# Injective function and it's inverse.

• Nov 19th 2008, 09:29 AM
Showcase_22
Injective function and it's inverse.
Quote:

Define $f:\Re^2 \rightarrow \Re^2$ by $f(x,y)=(3x+2y,-x+5y)$. Show that f is injective, and find it's inverse $f^{-1}$
It's injective if it is a one-to-one function.

$f(x_1,y_1)=(3x_1+2y_1,-x_1+5y_1)$
$f(x_2,y_2)=(3x_2+2y_2,-x_2+5y_2)$

I need to show that $x_1=x_2$, $y_1=y_2$ if $f(x_1,y_2)=f(x_2,y_2).$

$f(x_1,y_2)=f(x_2,y_2)$

$(3x_2+2y_2,-x_2+5y_2)=(3x_1+2y_1,-x_1+5y_1)$

Comparing the two sides gives $x_1=x_2$ and $y_1=y_2$

Hence f is injective. I think this proof is right.

The problem arises when I try and find the inverse:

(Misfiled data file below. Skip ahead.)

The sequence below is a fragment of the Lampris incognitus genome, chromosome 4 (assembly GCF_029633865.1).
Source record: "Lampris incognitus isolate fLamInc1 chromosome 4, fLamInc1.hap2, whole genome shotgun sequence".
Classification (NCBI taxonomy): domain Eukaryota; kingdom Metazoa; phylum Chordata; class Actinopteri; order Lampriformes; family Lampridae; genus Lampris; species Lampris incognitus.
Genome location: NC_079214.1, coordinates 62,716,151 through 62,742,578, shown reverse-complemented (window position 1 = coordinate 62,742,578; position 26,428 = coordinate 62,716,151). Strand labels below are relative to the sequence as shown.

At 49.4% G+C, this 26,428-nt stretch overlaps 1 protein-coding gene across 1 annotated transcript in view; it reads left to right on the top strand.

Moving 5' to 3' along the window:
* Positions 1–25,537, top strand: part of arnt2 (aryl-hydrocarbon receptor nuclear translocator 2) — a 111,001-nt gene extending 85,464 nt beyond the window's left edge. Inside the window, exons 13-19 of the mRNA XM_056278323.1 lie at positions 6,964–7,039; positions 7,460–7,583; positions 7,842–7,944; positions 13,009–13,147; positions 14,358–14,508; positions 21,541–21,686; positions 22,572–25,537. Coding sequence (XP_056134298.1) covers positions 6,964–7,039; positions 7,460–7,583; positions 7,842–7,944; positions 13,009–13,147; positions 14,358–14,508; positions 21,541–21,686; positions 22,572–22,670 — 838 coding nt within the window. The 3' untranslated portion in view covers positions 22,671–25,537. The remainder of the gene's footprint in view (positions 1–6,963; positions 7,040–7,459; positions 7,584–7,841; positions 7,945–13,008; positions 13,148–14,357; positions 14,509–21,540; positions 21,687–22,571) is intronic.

$x=3x+2y$
$y=-x$

and:

$-x+5y=y$
$-x=-4y$
$y=\frac{x}{4}$

I don't think this accomplishes anything but this clearly isn't the right method.
• Nov 19th 2008, 10:34 AM
Moo
Yop,

I personnally think you easily get confused if you use the same names for the new variables.

$f(x,y)=(3x+2y,-x+5y) \Leftrightarrow (x,y)=f^{-1}(3x+2y,-x+5y)=f^{-1}(u,v)$

so let $u=3x+2y$ and $v=-x+5y$

solve for x and y with respect to u and v. this would give something like :
$\left\{\begin{array}{ll} x=\frac{5u}{17}-\frac{2v}{17} \\ y=\frac{u}{17}+\frac{3v}{17} \end{array} \right.$
(check the calculations, I did it quite quickly and it's not the most important part)

hence :
$(x,y)=f^{-1}(u,v)=\left(\frac{5u}{17}-\frac{2v}{17} ~,~ \frac{u}{17}+\frac{3v}{17}\right)$

hey, this is the inverse function ! (Happy)
• Nov 19th 2008, 11:48 AM
Showcase_22
Hey thanks Moo! I solved the simultaneous equations myself so I know where it's all coming from and got what you did!!!(Clapping)

I have been confused once before by a sudden change of variables with the same name. I'll look out for it in the future!